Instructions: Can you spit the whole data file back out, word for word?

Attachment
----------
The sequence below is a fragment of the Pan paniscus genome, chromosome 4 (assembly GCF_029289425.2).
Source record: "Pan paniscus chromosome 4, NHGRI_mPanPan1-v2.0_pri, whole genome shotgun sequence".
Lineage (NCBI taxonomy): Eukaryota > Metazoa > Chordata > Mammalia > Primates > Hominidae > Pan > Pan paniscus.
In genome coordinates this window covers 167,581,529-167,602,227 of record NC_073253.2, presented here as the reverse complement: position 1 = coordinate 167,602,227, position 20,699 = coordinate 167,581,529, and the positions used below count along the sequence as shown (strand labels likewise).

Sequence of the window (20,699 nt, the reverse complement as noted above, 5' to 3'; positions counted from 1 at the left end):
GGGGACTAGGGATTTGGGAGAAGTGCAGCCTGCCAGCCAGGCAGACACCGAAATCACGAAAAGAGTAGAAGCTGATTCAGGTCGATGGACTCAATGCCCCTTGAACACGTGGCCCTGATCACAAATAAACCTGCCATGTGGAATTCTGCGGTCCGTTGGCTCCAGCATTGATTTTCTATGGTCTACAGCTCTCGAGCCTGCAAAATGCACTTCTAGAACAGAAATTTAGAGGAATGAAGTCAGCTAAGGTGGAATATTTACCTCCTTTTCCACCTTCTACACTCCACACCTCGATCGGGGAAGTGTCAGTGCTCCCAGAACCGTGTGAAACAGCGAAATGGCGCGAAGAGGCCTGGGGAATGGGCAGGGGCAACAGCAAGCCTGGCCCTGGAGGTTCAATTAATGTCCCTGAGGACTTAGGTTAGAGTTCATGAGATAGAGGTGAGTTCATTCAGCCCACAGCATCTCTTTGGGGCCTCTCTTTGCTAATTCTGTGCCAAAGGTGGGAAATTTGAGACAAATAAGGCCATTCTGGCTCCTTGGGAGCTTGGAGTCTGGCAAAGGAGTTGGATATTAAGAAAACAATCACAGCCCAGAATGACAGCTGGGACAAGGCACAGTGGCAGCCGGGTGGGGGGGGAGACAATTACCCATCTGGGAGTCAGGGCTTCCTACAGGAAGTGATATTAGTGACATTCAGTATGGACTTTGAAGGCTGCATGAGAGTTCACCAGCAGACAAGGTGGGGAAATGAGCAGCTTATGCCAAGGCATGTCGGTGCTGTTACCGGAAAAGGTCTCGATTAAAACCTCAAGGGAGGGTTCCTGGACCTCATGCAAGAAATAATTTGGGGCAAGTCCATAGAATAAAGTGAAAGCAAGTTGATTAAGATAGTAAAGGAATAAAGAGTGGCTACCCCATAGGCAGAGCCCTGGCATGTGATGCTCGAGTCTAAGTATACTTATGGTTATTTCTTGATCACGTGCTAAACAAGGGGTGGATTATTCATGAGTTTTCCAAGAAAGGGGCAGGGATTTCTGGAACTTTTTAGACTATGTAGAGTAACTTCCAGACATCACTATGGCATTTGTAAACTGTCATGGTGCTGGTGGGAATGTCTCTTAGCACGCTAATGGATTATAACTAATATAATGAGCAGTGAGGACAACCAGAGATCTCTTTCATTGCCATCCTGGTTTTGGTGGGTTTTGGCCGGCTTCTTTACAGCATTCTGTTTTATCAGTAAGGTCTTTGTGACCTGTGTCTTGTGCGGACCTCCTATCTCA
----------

The sequence below is a fragment of the Pan paniscus genome, chromosome 4 (assembly GCF_029289425.2).
Source record: "Pan paniscus chromosome 4, NHGRI_mPanPan1-v2.0_pri, whole genome shotgun sequence".
Lineage (NCBI taxonomy): Eukaryota > Metazoa > Chordata > Mammalia > Primates > Hominidae > Pan > Pan paniscus.
In genome coordinates this window covers 167,581,529-167,602,227 of record NC_073253.2, presented here as the reverse complement: position 1 = coordinate 167,602,227, position 20,699 = coordinate 167,581,529, and the positions used below count along the sequence as shown (strand labels likewise).

Sequence of the window (20,699 nt, the reverse complement as noted above, 5' to 3'; positions counted from 1 at the left end):
GGGGACTAGGGATTTGGGAGAAGTGCAGCCTGCCAGCCAGGCAGACACCGAAATCACGAAAAGAGTAGAAGCTGATTCAGGTCGATGGACTCAATGCCCCTTGAACACGTGGCCCTGATCACAAATAAACCTGCCATGTGGAATTCTGCGGTCCGTTGGCTCCAGCATTGATTTTCTATGGTCTACAGCTCTCGAGCCTGCAAAATGCACTTCTAGAACAGAAATTTAGAGGAATGAAGTCAGCTAAGGTGGAATATTTACCTCCTTTTCCACCTTCTACACTCCACACCTCGATCGGGGAAGTGTCAGTGCTCCCAGAACCGTGTGAAACAGCGAAATGGCGCGAAGAGGCCTGGGGAATGGGCAGGGGCAACAGCAAGCCTGGCCCTGGAGGTTCAATTAATGTCCCTGAGGACTTAGGTTAGAGTTCATGAGATAGAGGTGAGTTCATTCAGCCCACAGCATCTCTTTGGGGCCTCTCTTTGCTAATTCTGTGCCAAAGGTGGGAAATTTGAGACAAATAAGGCCATTCTGGCTCCTTGGGAGCTTGGAGTCTGGCAAAGGAGTTGGATATTAAGAAAACAATCACAGCCCAGAATGACAGCTGGGACAAGGCACAGTGGCAGCCGGGTGGGGGGGGAGACAATTACCCATCTGGGAGTCAGGGCTTCCTACAGGAAGTGATATTAGTGACATTCAGTATGGACTTTGAAGGCTGCATGAGAGTTCACCAGCAGACAAGGTGGGGAAATGAGCAGCTTATGCCAAGGCATGTCGGTGCTGTTACCGGAAAAGGTCTCGATTAAAACCTCAAGGGAGGGTTCCTGGACCTCATGCAAGAAATAATTTGGGGCAAGTCCATAGAATAAAGTGAAAGCAAGTTGATTAAGATAGTAAAGGAATAAAGAGTGGCTACCCCATAGGCAGAGCCCTGGCATGTGATGCTCGAGTCTAAGTATACTTATGGTTATTTCTTGATCACGTGCTAAACAAGGGGTGGATTATTCATGAGTTTTCCAAGAAAGGGGCAGGGATTTCTGGAACTTTTTAGACTATGTAGAGTAACTTCCAGACATCACTATGGCATTTGTAAACTGTCATGGTGCTGGTGGGAATGTCTCTTAGCACGCTAATGGATTATAACTAATATAATGAGCAGTGAGGACAACCAGAGATCTCTTTCATTGCCATCCTGGTTTTGGTGGGTTTTGGCCGGCTTCTTTACAGCATTCTGTTTTATCAGTAAGGTCTTTGTGACCTGTGTCTTGTGCGGACCTCCTATCTCA